Eagle’s Roost is a carbon negative conservation property that the owner shares with her B&B guests. Eagle’s Roost farmhouse is a comfortable cedar clad home with underfloor insulation and heat transfer ducting to all rooms to share the warmth of the big wood burner in the communal lounge room. There are two patios, both with great views, one facing west and the other north to take advantage of the sun or shelter at different times of the year.
Eagle’s Roost has two guest bedrooms, each with their own newly installed ensuite bathroom. Guests are free to explore the property and a cooked breakfast using local produce is provided each morning.
Helen Robertson is the owner of Eagle’s Roost, which covers 7.3 hectares, with numerous dams and creeks running through the property. Vegetation types include wet scerophyll, mixed forest and heath, as well as tea trees and tree ferns.
Wildlife species known to inhabit Eagle’s Roost include Tasmanian devils (Sarcophilus harrisii), spotted-tailed quolls (Dasyurus maculatus), short-beaked echidnas (Tachyglossus aculeatus), brushtail possums (Trichosurus vulpecula), ringtail possums (Pseudocheirus peregrinusI) bare-nosed wombats (Vombatus ursinus tasmaniensis), red-necked wallabies (Macropus rufogriseus) red-bellied pademelons (Thylogale billardierii) southern brown bandicoots (Isoodon obesulus), eastern barred bandicoots (Perameles gunnii), blotched blue-tongued lizards (Tiliqua nigrolutea), giant freshwater crayfish (Astacopsis gouldi), spotted galaxias (Galaxias truttaceus) grey (Accipiter novaehollandiae) and brown (Accipiter fasciatus) goshawks, brown falcons (Falco berigora) superb fairywrens (Malurus cyaneus), orange-bellied parrots (Neophema chrysogaster) and a range of other native bird species.
This sanctuary is featured in Wildlife Lands 17!
Five years ago, Ian and I found our patch of paradise here in Tasmania, combining sustainable living with active conservation. Compromising Ian’s desire for a sea view with mine to live next to a National Park, Eagle’s Roost is on the far southwestern corner of Rocky Cape National Park with views out across Sawyer’s Bay to Stanley.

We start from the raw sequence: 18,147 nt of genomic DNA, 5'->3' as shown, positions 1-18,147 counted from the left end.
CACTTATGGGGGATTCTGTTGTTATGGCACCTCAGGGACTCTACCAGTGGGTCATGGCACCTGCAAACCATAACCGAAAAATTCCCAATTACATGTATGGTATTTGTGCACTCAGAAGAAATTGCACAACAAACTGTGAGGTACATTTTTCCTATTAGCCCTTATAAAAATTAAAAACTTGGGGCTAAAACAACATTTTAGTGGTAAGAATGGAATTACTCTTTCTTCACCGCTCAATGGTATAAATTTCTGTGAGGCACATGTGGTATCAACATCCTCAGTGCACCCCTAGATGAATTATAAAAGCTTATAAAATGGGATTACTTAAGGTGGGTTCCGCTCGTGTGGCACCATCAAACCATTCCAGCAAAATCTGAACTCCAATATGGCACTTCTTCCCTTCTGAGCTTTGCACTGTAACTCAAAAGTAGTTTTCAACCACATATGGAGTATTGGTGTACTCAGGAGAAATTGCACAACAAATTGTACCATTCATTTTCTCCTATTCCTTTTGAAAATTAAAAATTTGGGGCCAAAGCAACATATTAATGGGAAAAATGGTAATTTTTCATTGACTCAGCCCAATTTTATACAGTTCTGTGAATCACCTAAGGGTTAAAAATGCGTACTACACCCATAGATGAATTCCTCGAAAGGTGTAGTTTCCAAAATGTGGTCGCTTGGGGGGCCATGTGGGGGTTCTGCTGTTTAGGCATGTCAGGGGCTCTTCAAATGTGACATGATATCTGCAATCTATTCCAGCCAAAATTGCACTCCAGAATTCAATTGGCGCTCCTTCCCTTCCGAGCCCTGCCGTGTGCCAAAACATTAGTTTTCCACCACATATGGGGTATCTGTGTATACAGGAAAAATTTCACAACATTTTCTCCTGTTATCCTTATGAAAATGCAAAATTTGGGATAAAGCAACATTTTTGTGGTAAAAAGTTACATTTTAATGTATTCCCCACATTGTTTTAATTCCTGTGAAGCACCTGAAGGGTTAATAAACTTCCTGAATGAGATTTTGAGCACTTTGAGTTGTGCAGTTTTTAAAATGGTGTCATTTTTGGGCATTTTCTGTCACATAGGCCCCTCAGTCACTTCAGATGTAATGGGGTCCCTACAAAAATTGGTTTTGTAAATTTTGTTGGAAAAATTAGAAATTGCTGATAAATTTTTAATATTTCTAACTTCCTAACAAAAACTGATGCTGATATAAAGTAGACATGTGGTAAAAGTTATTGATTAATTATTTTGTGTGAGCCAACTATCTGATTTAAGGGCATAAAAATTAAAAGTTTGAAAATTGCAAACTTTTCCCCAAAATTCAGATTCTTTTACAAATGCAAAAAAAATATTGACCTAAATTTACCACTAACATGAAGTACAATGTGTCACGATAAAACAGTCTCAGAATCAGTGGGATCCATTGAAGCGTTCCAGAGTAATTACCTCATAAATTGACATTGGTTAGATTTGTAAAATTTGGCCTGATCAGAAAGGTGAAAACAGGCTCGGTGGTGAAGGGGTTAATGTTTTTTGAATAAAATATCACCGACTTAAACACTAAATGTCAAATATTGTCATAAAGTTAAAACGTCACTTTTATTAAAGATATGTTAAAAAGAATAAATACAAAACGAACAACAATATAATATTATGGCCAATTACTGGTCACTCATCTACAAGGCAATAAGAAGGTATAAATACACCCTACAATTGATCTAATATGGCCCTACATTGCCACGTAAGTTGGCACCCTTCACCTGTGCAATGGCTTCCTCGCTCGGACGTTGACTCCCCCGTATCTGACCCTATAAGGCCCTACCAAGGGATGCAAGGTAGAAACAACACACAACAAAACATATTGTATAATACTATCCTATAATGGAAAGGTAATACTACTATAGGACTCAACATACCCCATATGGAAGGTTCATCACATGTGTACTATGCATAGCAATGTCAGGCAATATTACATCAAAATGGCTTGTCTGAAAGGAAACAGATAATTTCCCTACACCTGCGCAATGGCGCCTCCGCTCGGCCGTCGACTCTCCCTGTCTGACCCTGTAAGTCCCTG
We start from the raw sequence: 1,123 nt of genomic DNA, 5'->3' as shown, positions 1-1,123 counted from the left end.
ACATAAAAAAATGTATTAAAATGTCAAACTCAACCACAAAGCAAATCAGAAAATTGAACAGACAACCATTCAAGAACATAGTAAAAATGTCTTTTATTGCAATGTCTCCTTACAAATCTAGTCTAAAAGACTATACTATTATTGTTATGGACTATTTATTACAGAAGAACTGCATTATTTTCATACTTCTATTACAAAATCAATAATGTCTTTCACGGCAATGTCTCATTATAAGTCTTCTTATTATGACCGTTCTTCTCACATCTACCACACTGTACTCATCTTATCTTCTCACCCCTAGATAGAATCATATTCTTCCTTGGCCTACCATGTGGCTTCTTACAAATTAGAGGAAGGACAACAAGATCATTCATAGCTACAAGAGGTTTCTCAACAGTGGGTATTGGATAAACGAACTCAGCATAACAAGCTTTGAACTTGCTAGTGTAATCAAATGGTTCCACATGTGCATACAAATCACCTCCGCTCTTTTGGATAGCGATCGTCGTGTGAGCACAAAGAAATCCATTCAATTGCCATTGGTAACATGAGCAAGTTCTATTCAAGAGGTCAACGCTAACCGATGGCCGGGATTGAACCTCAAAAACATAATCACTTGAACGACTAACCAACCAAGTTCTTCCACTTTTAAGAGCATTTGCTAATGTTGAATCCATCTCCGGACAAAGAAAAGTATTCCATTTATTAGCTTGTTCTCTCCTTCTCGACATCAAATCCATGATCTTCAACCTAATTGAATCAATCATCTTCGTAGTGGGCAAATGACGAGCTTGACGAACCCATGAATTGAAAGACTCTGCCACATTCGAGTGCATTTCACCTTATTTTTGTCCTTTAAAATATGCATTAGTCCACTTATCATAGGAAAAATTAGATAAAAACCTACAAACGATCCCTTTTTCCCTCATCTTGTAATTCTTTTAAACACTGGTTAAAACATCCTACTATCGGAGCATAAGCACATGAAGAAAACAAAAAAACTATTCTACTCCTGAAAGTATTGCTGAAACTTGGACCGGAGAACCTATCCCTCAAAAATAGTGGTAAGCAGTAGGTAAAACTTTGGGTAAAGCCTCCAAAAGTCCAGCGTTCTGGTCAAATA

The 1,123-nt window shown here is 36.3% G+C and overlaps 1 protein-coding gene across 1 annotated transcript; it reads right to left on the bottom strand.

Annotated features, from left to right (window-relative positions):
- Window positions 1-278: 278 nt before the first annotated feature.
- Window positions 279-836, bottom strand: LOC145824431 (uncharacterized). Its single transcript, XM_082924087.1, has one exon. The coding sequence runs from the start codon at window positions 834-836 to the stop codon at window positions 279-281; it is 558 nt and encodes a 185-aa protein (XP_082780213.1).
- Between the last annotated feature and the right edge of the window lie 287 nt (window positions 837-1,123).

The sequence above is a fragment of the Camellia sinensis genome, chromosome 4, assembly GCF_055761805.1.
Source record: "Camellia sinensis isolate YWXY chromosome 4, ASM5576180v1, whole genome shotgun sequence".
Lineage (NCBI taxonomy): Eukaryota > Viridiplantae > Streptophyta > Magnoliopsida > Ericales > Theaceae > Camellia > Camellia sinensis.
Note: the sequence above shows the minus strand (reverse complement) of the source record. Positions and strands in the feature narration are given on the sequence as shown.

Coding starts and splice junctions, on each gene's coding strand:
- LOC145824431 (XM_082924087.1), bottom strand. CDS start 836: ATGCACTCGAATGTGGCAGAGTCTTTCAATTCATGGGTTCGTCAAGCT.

As a retired zoologist, the first thing I did was set up my trail cameras in the forest to check out our ‘neighbours’ and my first video haul included footage of a wombat and two Tasmanian devils. Since then I have identified 27 Tasmanian devils and found two females with dens on the property. We’ve had the pleasure of capturing them both with full pouches waddling down the tracks and also their joeys exploring for the first time. I’ve also captured spotted-tail quolls, brushtail possums, ringtail possums, echidnas, pademelons, Bennett’s wallabies, southern brown and eastern barred bandicoots and cute little Tasmanian endemic long-tailed mice. I also got a big surprise to find a giant freshwater crayfish moving up the dam spillway.
I’ve developed a keen interest in fungi since moving here, identifying 321 species on our block so far. Tasmania’s fungi diversity is truly astounding. Birdlife is equally diverse and sightings include a pair of Tasmanian wedge-tailed eagles roosting in a stringy bark tree and the elusive, critically endangered orange-bellied parrot. Changes to farm management practices have resulted in a return of frogs to creeks which were worryingly silent when we arrived, with the number of burrowing crayfish burrows also increasing. An ongoing rehabilitation project involves returning the understorey to an acre of forested area previous owners had bulldozed.
A year ago my Ian died and so now Eagle’s Roost is a carbon negative conservation property that I share with my B&B guests. I feel very fortunate to be able to manage my small patch for conservation and to also show others how living sustainably doesn’t need to involve hardship—just a change in approach. For more information visit https://eaglesroostfarmstaybnb.net.au/